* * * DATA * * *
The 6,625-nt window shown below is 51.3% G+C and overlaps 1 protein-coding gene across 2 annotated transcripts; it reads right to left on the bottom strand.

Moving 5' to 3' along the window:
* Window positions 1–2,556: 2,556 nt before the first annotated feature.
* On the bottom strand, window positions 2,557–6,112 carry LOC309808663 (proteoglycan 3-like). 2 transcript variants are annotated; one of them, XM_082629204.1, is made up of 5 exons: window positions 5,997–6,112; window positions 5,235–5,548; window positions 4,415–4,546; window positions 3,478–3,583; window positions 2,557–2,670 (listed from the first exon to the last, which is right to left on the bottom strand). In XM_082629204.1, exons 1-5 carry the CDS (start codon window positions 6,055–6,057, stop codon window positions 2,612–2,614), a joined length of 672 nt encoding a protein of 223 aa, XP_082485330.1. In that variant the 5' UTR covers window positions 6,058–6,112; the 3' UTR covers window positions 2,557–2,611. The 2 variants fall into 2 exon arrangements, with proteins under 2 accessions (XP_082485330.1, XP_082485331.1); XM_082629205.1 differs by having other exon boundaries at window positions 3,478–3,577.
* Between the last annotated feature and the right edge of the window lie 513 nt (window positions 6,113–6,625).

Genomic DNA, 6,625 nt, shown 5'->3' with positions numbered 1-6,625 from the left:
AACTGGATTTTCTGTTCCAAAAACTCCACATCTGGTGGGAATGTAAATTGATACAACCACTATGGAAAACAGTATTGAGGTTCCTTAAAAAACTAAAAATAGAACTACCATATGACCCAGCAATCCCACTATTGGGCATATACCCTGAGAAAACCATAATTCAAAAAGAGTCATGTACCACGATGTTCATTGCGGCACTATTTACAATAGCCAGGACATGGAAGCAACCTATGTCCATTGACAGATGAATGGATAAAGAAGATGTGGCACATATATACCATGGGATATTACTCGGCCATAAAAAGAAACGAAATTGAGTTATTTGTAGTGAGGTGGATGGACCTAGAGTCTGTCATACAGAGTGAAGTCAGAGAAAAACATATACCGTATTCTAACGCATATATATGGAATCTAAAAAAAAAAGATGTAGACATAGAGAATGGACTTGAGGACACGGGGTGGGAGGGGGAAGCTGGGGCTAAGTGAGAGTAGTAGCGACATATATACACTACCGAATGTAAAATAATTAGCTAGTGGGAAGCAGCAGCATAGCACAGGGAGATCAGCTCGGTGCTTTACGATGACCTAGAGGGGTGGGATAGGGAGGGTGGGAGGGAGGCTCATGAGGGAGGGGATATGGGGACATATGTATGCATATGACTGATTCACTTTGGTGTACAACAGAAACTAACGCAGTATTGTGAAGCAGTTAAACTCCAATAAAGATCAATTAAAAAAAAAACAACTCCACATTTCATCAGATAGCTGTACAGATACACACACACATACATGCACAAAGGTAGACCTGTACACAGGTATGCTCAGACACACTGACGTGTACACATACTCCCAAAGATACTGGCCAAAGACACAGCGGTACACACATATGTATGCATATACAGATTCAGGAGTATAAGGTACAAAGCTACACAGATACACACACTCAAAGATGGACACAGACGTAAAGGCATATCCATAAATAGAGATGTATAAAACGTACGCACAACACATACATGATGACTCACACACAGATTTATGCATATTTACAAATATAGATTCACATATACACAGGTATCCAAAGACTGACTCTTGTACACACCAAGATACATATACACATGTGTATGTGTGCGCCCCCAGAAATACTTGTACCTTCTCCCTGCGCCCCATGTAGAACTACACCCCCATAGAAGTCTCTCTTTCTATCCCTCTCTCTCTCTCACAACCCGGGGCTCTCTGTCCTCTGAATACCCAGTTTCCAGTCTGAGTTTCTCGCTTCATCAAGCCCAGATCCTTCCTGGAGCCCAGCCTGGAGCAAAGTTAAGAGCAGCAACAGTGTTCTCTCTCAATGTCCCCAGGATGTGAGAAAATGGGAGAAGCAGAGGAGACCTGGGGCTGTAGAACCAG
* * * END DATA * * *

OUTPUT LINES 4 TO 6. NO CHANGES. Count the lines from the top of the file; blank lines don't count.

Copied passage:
* On the bottom strand, window positions 2,557–6,112 carry LOC309808663 (proteoglycan 3-like). 2 transcript variants are annotated; one of them, XM_082629204.1, is made up of 5 exons: window positions 5,997–6,112; window positions 5,235–5,548; window positions 4,415–4,546; window positions 3,478–3,583; window positions 2,557–2,670 (listed from the first exon to the last, which is right to left on the bottom strand). In XM_082629204.1, exons 1-5 carry the CDS (start codon window positions 6,055–6,057, stop codon window positions 2,612–2,614), a joined length of 672 nt encoding a protein of 223 aa, XP_082485330.1. In that variant the 5' UTR covers window positions 6,058–6,112; the 3' UTR covers window positions 2,557–2,611. The 2 variants fall into 2 exon arrangements, with proteins under 2 accessions (XP_082485330.1, XP_082485331.1); XM_082629205.1 differs by having other exon boundaries at window positions 3,478–3,577.
* Between the last annotated feature and the right edge of the window lie 513 nt (window positions 6,113–6,625).

Genomic DNA, 6,625 nt, shown 5'->3' with positions numbered 1-6,625 from the left: